While the mind of the individual starts out as a closed and tight centre of awareness, as it relaxes and opens, it starts to look like a water-lily in a lake, and then begins to resemble the lake itself. One is no longer an observer watching the mind from a distance. One becomes awareness immersed in awareness, like a water droplet in the depths of a lake. There is no distance in thought, there is only immersion. All minds are united and all minds are ultimately free. The droplet bursts to engulf the lake, and the ocean, and infinity.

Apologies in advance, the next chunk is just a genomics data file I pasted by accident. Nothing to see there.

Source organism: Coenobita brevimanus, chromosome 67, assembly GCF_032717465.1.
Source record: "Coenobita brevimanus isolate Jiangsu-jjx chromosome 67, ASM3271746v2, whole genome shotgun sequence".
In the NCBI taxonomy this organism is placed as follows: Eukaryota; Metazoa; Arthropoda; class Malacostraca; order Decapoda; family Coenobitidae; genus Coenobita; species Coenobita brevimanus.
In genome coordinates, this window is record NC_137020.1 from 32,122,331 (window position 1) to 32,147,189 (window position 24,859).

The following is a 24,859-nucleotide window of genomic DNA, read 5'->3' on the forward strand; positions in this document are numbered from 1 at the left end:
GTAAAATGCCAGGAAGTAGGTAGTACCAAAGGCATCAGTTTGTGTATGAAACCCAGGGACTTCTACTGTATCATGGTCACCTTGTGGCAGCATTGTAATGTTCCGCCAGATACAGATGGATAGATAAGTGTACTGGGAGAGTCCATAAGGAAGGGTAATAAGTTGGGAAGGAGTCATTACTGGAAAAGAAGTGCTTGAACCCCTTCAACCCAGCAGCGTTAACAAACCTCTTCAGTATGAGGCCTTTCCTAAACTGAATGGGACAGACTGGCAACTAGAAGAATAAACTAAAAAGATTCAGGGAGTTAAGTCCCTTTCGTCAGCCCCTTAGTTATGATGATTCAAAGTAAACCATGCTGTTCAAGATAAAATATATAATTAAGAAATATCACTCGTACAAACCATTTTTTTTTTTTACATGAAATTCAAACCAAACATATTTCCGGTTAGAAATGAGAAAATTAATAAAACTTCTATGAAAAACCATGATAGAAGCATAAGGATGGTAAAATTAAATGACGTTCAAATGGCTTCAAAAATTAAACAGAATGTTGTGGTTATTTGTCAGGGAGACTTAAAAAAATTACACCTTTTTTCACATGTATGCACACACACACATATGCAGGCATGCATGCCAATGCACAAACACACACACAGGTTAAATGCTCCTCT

The Bodhi-Tree is a symbolic representation of the individual’s journey to infinity. As the seed which begins tiny and hard grows open and free, so should the mind and heart. The tree is rooted in the ground as the self is rooted in matter. But the seed grows beyond the ground, as it perceives its environment, cares about it, and ultimately leaves the limitations of the body and matter behind. The branches reach towards the heavens yet the vines of the banyan reach towards the earth. Such is the state of mankind – always being pulled in two directions. One direction is freedom, ultimate liberation, and the transcendence of boundaries. The other direction is security, rootedness, comfort, and tradition – the self that will not turn away from the earth. Some people may justify behaviour by Buddhist or other ethics and ritual, but will ultimately seek comfort rather than freedom. Such people should rest peacefully at the roots of the tree and never climb it.